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March/April 2014

Discover more articles from this issue.

Powerless Prayer

Despite the First Amendment's ban on government establishments of religion,opening government meetings with prayer is a longstanding tradition in many American communities.

A Divine Project

The wall between church and state.

My Constitution

A personal musing on religion and the Constitution.

Clause and Effect

Charles Pinckney, Religious Liberty, and the United States Constitution.

Back to the Future

Some decisions turn out to be epic. They may seem relatively small and inconsequential in the scheme of things at the time, but, later, when...

Holy Land Blues

In the hostile atmosphere of Israel/Palestine, liberty and tolerance are losers all around, and religion is part of the unpleasant mix.

The Right to Wrong Hair

This story illustrates how hair can have religious and cultural significance.

Magazine Archive »

Published in the March/April 2014 Magazine
by K. Hollyn Hollman

Despite the First Amendment’s ban on government establishments of religion, opening government meetings with prayer is a longstanding tradition in many American communities. Indeed, in Marsh v. Chambers (1983) the U.S. Supreme Court upheld chaplain-led prayers before the Nebraska state legislature after a Nebraska lawmaker challenged the prayers as an unconstitutional advancement of religion. The Court held that the prayers were “simply a tolerable acknowledgement of beliefs widely held” and comparable to the U.S. Congress’s prayer practice, which dates to the Founding era. Since Marsh, legislative prayer, at least at the state and national level, has been a largely accepted, but little understood anomaly in religious liberty law.

Demonstrators hold placards outside the U.S. Supreme Court as it hears arguments in the case of Town of Greece, NY v. Galloway, November 6, 2011.

Generally, the First Amendment protects religious liberty by preventing the government from interfering with the free exercise of religion and by prohibiting the government from sponsoring or advancing religion, or giving preference to one religion over another. While the Marsh decision upheld opening prayers in a state legislature and cited with approval the practice in Congress, the Court relied almost exclusively on historical tradition and provided scant legal reasoning for its conclusions or their application to other church-state issues. In fact, it seems that when Marsh is mentioned in establishment clause cases, such as ones dealing with religious displays on government property, it is simply to illustrate that America’s “separation of church and state” is not absolute and that no single test captures the full breadth of the establishment clause. In one example, Associate Supreme Court Justice Stephen Breyer cited Marsh in his concurrence upholding a Ten Commandments monument on the Texas State capitol grounds to note that “the Establishment Clause does not compel the government to purge from the public sphere all that in any way partakes of the religious.”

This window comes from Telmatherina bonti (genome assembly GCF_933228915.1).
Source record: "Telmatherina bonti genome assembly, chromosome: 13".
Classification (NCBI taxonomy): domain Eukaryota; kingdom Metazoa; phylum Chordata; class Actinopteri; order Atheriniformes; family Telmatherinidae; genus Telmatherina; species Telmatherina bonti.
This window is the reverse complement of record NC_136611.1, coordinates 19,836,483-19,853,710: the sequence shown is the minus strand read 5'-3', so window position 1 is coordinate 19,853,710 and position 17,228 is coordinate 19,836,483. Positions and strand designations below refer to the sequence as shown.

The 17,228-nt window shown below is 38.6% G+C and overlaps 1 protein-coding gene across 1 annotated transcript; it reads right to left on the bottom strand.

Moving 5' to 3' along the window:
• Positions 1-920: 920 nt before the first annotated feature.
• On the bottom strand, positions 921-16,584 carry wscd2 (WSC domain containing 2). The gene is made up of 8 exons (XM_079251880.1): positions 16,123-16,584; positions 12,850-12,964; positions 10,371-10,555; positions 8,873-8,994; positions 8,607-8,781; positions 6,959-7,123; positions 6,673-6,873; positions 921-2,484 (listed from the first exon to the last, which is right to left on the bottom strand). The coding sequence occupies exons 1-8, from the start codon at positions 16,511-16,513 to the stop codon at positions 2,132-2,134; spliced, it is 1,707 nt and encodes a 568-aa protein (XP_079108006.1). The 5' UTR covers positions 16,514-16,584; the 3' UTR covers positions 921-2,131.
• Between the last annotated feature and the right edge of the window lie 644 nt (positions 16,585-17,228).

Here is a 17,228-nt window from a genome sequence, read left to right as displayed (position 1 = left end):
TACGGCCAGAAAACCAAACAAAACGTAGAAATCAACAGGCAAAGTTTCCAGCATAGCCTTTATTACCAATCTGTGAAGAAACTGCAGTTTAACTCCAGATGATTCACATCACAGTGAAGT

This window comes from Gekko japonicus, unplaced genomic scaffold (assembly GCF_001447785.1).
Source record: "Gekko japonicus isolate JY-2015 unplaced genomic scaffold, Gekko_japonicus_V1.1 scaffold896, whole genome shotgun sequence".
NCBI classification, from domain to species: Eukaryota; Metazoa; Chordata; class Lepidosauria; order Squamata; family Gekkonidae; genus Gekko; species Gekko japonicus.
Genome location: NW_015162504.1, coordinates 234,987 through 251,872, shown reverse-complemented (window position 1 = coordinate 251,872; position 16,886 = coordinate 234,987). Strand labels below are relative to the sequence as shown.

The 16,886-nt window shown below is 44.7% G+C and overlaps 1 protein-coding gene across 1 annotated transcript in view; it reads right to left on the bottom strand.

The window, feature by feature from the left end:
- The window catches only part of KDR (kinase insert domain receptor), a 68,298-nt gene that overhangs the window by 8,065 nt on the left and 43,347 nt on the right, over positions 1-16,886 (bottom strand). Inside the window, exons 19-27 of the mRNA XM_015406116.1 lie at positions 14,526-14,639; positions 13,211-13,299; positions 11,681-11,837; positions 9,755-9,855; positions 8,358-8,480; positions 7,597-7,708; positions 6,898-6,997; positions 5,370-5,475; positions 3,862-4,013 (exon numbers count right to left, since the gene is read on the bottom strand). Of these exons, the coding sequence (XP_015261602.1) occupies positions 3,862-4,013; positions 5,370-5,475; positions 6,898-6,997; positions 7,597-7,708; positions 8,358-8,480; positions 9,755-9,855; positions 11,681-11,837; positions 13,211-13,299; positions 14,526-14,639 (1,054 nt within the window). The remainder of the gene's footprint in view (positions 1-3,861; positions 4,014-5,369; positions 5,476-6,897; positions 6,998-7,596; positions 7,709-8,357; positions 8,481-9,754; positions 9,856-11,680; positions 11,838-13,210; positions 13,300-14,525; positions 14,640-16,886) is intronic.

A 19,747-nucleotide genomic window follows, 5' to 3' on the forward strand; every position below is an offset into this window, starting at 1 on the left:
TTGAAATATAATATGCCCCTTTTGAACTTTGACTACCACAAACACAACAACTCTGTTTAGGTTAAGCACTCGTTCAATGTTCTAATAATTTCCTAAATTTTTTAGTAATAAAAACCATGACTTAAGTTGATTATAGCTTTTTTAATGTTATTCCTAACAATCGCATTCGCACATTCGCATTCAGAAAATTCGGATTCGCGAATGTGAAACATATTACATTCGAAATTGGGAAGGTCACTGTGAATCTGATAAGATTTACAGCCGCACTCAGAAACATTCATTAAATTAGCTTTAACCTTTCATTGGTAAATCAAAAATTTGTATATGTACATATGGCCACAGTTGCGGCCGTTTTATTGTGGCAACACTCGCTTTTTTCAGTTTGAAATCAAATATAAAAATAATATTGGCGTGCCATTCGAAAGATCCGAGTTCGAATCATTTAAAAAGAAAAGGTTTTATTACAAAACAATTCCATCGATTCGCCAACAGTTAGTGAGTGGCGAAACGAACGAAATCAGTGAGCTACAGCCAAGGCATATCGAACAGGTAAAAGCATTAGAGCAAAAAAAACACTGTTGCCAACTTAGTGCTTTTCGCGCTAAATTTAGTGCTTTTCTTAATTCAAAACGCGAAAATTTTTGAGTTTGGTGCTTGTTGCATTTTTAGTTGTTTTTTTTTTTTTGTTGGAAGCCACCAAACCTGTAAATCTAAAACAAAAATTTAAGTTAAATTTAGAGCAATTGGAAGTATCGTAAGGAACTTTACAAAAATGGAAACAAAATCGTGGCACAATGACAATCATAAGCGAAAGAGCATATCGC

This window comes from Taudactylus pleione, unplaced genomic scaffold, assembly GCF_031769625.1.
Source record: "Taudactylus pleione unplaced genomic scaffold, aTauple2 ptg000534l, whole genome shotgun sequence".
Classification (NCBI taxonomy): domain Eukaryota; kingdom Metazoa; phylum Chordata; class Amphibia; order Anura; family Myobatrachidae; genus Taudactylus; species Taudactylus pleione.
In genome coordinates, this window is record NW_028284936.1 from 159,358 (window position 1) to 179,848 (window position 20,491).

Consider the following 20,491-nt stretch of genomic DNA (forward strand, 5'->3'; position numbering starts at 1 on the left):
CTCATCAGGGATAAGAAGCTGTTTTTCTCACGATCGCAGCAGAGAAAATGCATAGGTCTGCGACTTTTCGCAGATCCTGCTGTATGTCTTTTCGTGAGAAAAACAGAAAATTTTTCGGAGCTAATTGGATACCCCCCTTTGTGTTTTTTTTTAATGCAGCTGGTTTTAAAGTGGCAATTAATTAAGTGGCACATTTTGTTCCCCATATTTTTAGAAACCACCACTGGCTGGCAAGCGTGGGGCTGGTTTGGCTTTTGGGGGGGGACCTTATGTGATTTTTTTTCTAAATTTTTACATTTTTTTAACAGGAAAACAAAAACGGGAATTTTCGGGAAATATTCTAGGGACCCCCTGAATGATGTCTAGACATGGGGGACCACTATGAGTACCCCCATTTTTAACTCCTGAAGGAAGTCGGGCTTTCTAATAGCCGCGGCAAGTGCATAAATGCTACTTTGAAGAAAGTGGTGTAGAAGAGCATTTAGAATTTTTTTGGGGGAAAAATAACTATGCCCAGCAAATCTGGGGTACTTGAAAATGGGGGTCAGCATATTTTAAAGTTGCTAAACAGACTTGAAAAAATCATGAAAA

While it is certainly true that the First Amendment does not prohibit all religion in the public square—and indeed, protects individual expressions of religion—government-led religious exercises in official government meetings are not easily characterized as mere passing acknowledgments of religion or historical tradition. In Lee v. Weisman (1992), a case invalidating prayer at public school graduations, the Supreme Court succinctly described the danger to religious liberty that applies in the legislative prayer context as well: “If citizens are subjected to state-sponsored religious exercises, the state disavows its own duty to guard and respect that sphere of inviolable conscience and belief which is the mark of a free people.”

Rev. Patrick Mahoney of the Christian Defense Coalition prays outside the U.S. Supreme Court as it hears arguments in the case of Town of Greece, NY v. Galloway, November 6, 2013.

In fact, disputes often arise over the boundaries and basis of the Marsh decision, particularly regarding the selection process for prayer-givers and whether the content of the prayers must be “nonsectarian” to avoid promoting a single religious perspective. Although not dispositive, the Court in Marsh noted that the state chaplain’s prayers were typically “nonsectarian,” reflecting more inclusive Judeo-Christian values consistent with “the American civil religion.” That factor has become significant to the lower courts trying to reconcile prayers in a government meeting with the establishment clause principle that government may not favor any one religion over another. Growing religious diversity and the expectation that one’s rights of citizenship are not contingent upon one’s participation in a religious exercise increasingly pose difficult questions for a practice whose justification is more grounded in tradition than in protecting religious freedom for all. Marsh also indicated that even permissible legislative prayers could be carried too far, cautioning that such prayer opportunities should not be “exploited to proselytize or advance any one, or to disparage any other, faith or belief.”

Now, three decades after Marsh, the Supreme Court has returned to the issue of prayers at government meetings to decide whether a practice of mostly Christian, clergy-led prayers at local government meetings violates the establishment clause. The case, Town of Greece v. Galloway, which was argued in early November and will be decided by June, gives the Court a chance to revisit the practice of official prayer in a government forum.